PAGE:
A week after US President Joe Biden was sworn in, two top US officials, Defence Secretary Lloyd Austin and National Security Advisor Jake Sullivan, spoke to their Indian counterparts, Defence Minister Rajnath Singh and NSA Ajit Doval, in separate phone conversations Wednesday.
On the Doval-Sullivan call, the Ministry of External Affairs issued a statement where they flagged issues of “scourge of terrorism”, “maritime security”, “cyber security” and “peace and stability in the Indo-Pacific region and beyond”. All these issues have an oblique reference to China and Pakistan — from India’s perspective.
The US Defence Secretary’s call to Singh is significant since Austin has taken charge just two days ago, and has spoken to key allies of the US so far — Canada, Australia, Japan, South Korea, NATO and the UK. India is the first country outside the allies that he spoke to in a phone conversation.
The call was initiated by Austin, and the conversation lasted for about 15-20 minutes, sources said.
Singh tweeted, “We exchanged views on regional and global issues of mutual interest to strengthen our strategic partnership.”
A Defence Ministry statement said Singh had previously congratulated Austin on his appointment. “During the telephonic talk, they reaffirmed their commitment to work together to strengthen the multifaceted India-US defence cooperation and the strategic partnership” and “discussed bilateral, regional and global issues,” the statement said.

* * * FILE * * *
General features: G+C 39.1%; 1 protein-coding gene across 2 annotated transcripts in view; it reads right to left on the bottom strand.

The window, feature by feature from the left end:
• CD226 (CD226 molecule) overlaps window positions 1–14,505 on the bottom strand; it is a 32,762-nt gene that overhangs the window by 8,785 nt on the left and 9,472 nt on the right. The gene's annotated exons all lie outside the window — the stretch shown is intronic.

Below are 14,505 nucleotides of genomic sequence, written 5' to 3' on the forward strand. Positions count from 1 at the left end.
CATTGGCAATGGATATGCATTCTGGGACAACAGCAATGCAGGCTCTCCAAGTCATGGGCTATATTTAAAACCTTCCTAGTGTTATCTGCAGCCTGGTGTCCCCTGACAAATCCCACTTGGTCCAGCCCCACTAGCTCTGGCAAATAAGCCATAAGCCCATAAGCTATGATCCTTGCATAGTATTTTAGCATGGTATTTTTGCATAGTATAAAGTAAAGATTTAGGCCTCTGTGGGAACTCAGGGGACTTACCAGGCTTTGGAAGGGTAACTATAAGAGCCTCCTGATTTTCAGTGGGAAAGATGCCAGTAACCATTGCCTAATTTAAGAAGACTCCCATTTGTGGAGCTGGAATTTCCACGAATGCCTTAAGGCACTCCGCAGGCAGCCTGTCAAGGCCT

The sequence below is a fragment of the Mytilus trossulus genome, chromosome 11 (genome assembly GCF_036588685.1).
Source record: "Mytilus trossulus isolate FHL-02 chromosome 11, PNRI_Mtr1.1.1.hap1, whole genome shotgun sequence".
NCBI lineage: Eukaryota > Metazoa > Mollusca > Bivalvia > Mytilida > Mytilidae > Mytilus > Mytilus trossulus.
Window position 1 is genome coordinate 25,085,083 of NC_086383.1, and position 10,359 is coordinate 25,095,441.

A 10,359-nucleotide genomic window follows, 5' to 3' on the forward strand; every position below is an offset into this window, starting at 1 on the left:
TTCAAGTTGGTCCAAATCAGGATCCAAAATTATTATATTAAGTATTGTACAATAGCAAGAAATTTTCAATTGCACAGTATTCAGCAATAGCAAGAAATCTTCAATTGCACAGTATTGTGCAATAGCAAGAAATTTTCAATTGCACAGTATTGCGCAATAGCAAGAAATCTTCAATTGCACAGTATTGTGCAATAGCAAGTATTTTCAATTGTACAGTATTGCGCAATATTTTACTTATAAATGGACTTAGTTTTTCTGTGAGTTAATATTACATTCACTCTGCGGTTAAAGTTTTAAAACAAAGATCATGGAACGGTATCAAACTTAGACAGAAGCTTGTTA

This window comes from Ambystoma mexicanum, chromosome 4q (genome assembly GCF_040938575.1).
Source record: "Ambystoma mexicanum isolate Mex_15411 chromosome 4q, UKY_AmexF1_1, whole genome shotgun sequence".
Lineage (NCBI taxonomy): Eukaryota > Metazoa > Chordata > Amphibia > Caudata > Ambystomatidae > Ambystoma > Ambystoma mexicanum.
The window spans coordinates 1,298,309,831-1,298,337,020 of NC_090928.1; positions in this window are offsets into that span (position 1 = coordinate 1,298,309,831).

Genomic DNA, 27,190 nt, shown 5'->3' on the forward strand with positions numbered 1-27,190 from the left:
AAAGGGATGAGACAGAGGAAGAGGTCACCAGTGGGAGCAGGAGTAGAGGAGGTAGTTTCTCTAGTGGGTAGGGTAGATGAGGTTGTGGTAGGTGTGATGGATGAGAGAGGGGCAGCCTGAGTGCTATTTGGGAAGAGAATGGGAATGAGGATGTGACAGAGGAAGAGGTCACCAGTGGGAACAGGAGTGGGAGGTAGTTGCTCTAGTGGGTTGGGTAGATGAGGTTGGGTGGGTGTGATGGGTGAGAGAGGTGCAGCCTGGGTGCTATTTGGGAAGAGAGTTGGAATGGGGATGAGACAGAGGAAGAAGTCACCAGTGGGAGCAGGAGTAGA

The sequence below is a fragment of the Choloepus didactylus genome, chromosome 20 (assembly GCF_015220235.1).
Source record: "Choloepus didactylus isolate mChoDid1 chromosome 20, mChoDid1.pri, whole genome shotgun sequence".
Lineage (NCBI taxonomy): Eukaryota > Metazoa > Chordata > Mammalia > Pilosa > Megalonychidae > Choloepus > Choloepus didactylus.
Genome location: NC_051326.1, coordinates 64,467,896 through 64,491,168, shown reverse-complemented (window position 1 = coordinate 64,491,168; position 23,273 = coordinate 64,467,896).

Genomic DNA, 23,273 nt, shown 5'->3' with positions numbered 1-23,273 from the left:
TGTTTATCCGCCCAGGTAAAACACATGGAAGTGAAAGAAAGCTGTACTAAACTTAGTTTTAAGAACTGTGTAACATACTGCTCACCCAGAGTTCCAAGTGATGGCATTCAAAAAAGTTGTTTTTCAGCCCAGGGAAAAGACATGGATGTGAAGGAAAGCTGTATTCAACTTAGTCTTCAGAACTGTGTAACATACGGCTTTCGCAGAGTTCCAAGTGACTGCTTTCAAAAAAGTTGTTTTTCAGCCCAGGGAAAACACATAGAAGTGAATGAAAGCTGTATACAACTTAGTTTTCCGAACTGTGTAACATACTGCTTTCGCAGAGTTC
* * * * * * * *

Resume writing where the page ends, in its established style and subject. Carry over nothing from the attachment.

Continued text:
Sources said that among the larger issues discussed, there was a focus on Indo-Pacific and China was part of the discussions.
Pentagon’s spokesperson said that “Austin emphasized the Department’s commitment to the U.S.-India Major Defense Partnership, observing that it is built upon shared values and a common interest in ensuring the Indo-Pacific region remains free and open”.
“Secretary Austin noted the great strides made in the U.S.-India defense relationship, and he pledged to work collaboratively with the Defence Minister to sustain progress,” the spokesperson said.
On the conversation between the NSAs, Ministry of External Affairs said Doval “underscored that as leading democracies, with an abiding faith in an open and inclusive world order, India and the U.S. were uniquely positioned to work closely on regional and international issues including combating the scourge of terrorism, maritime security, cyber security and peace and stability in the Indo-Pacific region and beyond”.
According to MEA, “NSA Sullivan stated that the US was looking forward to working together on the bilateral agenda and the common global challenges.”
It said the two NSAs “agreed to work closely to further advance India-U.S. relations, which are built on shared values and common strategic and security interests”.
“They highlighted the need to work collectively to address challenges in the post-Covid era and further expand the Comprehensive Global Strategic Partnership,” the MEA said in a statement.
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